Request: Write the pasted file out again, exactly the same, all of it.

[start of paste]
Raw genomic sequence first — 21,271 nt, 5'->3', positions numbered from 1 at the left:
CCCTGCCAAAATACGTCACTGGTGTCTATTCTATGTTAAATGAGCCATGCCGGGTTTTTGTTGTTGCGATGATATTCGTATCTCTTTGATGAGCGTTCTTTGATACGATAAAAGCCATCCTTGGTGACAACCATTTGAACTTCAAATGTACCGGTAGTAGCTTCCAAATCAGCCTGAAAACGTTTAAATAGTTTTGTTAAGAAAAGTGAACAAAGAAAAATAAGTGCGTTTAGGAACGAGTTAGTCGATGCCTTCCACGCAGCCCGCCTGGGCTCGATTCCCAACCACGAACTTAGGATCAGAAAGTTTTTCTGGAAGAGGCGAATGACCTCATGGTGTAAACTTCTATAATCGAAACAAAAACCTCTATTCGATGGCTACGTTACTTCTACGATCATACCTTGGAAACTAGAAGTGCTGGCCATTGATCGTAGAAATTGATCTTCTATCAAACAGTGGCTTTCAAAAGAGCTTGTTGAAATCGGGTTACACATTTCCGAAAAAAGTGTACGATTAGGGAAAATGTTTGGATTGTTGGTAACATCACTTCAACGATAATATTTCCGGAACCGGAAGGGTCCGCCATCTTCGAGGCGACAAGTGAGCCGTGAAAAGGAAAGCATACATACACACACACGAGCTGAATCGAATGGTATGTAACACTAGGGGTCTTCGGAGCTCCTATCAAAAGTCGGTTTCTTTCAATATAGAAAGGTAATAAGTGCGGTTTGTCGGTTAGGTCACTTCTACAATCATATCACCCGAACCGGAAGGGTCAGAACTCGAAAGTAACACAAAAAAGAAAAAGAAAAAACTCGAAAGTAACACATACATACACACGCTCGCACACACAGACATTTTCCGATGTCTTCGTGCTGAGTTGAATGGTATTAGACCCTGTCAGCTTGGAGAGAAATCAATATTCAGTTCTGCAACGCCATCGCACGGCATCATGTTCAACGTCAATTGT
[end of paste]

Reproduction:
Raw genomic sequence first — 21,271 nt, 5'->3', positions numbered from 1 at the left:
CCCTGCCAAAATACGTCACTGGTGTCTATTCTATGTTAAATGAGCCATGCCGGGTTTTTGTTGTTGCGATGATATTCGTATCTCTTTGATGAGCGTTCTTTGATACGATAAAAGCCATCCTTGGTGACAACCATTTGAACTTCAAATGTACCGGTAGTAGCTTCCAAATCAGCCTGAAAACGTTTAAATAGTTTTGTTAAGAAAAGTGAACAAAGAAAAATAAGTGCGTTTAGGAACGAGTTAGTCGATGCCTTCCACGCAGCCCGCCTGGGCTCGATTCCCAACCACGAACTTAGGATCAGAAAGTTTTTCTGGAAGAGGCGAATGACCTCATGGTGTAAACTTCTATAATCGAAACAAAAACCTCTATTCGATGGCTACGTTACTTCTACGATCATACCTTGGAAACTAGAAGTGCTGGCCATTGATCGTAGAAATTGATCTTCTATCAAACAGTGGCTTTCAAAAGAGCTTGTTGAAATCGGGTTACACATTTCCGAAAAAAGTGTACGATTAGGGAAAATGTTTGGATTGTTGGTAACATCACTTCAACGATAATATTTCCGGAACCGGAAGGGTCCGCCATCTTCGAGGCGACAAGTGAGCCGTGAAAAGGAAAGCATACATACACACACACGAGCTGAATCGAATGGTATGTAACACTAGGGGTCTTCGGAGCTCCTATCAAAAGTCGGTTTCTTTCAATATAGAAAGGTAATAAGTGCGGTTTGTCGGTTAGGTCACTTCTACAATCATATCACCCGAACCGGAAGGGTCAGAACTCGAAAGTAACACAAAAAAGAAAAAGAAAAAACTCGAAAGTAACACATACATACACACGCTCGCACACACAGACATTTTCCGATGTCTTCGTGCTGAGTTGAATGGTATTAGACCCTGTCAGCTTGGAGAGAAATCAATATTCAGTTCTGCAACGCCATCGCACGGCATCATGTTCAACGTCAATTGT